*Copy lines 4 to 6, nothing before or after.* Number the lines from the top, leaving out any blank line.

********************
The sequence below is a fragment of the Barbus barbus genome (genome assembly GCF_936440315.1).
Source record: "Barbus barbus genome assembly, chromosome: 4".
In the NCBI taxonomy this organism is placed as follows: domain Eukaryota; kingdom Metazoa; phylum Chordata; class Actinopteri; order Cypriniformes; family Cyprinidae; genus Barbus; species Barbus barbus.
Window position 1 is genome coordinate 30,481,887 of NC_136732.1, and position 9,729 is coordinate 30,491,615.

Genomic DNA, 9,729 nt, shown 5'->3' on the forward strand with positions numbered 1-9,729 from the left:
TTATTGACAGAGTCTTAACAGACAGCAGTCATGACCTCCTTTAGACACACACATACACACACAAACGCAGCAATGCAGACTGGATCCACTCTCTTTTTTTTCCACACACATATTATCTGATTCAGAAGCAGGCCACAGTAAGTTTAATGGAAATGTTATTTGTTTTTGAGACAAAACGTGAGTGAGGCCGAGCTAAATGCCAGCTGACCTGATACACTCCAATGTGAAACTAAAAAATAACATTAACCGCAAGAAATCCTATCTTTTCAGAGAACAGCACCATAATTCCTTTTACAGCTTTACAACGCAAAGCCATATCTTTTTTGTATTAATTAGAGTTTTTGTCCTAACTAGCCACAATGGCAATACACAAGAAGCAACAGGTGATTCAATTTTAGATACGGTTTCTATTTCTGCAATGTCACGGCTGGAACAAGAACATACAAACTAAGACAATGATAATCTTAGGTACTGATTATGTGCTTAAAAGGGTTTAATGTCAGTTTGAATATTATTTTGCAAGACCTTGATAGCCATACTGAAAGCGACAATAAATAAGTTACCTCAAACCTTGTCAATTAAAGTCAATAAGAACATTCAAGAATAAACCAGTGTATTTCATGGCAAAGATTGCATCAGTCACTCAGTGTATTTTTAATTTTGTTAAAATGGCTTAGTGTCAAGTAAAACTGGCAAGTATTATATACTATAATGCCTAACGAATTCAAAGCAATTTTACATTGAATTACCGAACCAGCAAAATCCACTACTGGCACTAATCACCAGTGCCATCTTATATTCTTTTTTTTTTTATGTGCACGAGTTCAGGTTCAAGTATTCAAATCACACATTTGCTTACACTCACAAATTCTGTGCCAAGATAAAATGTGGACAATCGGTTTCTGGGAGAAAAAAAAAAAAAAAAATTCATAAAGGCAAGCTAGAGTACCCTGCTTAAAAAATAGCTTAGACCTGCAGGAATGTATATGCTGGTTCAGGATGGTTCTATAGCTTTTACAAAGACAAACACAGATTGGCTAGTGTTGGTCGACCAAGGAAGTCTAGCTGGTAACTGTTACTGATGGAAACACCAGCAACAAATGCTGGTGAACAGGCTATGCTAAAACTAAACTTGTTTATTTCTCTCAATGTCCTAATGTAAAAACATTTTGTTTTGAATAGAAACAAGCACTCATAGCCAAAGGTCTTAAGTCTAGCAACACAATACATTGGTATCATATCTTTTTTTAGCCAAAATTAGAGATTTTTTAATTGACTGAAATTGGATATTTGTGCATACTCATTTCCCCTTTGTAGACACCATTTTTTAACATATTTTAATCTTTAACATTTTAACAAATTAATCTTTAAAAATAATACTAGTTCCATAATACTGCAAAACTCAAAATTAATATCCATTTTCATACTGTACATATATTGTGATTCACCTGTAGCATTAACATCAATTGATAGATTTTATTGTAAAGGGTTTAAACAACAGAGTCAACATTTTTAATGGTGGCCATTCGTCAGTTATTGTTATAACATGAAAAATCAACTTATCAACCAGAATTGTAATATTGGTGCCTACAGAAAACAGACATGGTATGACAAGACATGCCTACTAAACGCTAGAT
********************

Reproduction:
Window position 1 is genome coordinate 30,481,887 of NC_136732.1, and position 9,729 is coordinate 30,491,615.

Genomic DNA, 9,729 nt, shown 5'->3' on the forward strand with positions numbered 1-9,729 from the left:
TTATTGACAGAGTCTTAACAGACAGCAGTCATGACCTCCTTTAGACACACACATACACACACAAACGCAGCAATGCAGACTGGATCCACTCTCTTTTTTTTCCACACACATATTATCTGATTCAGAAGCAGGCCACAGTAAGTTTAATGGAAATGTTATTTGTTTTTGAGACAAAACGTGAGTGAGGCCGAGCTAAATGCCAGCTGACCTGATACACTCCAATGTGAAACTAAAAAATAACATTAACCGCAAGAAATCCTATCTTTTCAGAGAACAGCACCATAATTCCTTTTACAGCTTTACAACGCAAAGCCATATCTTTTTTGTATTAATTAGAGTTTTTGTCCTAACTAGCCACAATGGCAATACACAAGAAGCAACAGGTGATTCAATTTTAGATACGGTTTCTATTTCTGCAATGTCACGGCTGGAACAAGAACATACAAACTAAGACAATGATAATCTTAGGTACTGATTATGTGCTTAAAAGGGTTTAATGTCAGTTTGAATATTATTTTGCAAGACCTTGATAGCCATACTGAAAGCGACAATAAATAAGTTACCTCAAACCTTGTCAATTAAAGTCAATAAGAACATTCAAGAATAAACCAGTGTATTTCATGGCAAAGATTGCATCAGTCACTCAGTGTATTTTTAATTTTGTTAAAATGGCTTAGTGTCAAGTAAAACTGGCAAGTATTATATACTATAATGCCTAACGAATTCAAAGCAATTTTACATTGAATTACCGAACCAGCAAAATCCACTACTGGCACTAATCACCAGTGCCATCTTATATTCTTTTTTTTTTTATGTGCACGAGTTCAGGTTCAAGTATTCAAATCACACATTTGCTTACACTCACAAATTCTGTGCCAAGATAAAATGTGGACAATCGGTTTCTGGGAGAAAAAAAAAAAAAAAAATTCATAAAGGCAAGCTAGAGTACCCTGCTTAAAAAATAGCTTAGACCTGCAGGAATGTATATGCTGGTTCAGGATGGTTCTATAGCTTTTACAAAGACAAACACAGATTGGCTAGTGTTGGTCGACCAAGGAAGTCTAGCTGGTAACTGTTACTGATGGAAACACCAGCAACAAATGCTGGTGAACAGGCTATGCTAAAACTAAACTTGTTTATTTCTCTCAATGTCCTAATGTAAAAACATTTTGTTTTGAATAGAAACAAGCACTCATAGCCAAAGGTCTTAAGTCTAGCAACACAATACATTGGTATCATATCTTTTTTTAGCCAAAATTAGAGATTTTTTAATTGACTGAAATTGGATATTTGTGCATACTCATTTCCCCTTTGTAGACACCATTTTTTAACATATTTTAATCTTTAACATTTTAACAAATTAATCTTTAAAAATAATACTAGTTCCATAATACTGCAAAACTCAAAATTAATATCCATTTTCATACTGTACATATATTGTGATTCACCTGTAGCATTAACATCAATTGATAGATTTTATTGTAAAGGGTTTAAACAACAGAGTCAACATTTTTAATGGTGGCCATTCGTCAGTTATTGTTATAACATGAAAAATCAACTTATCAACCAGAATTGTAATATTGGTGCCTACAGAAAACAGACATGGTATGACAAGACATGCCTACTAAACGCTAGAT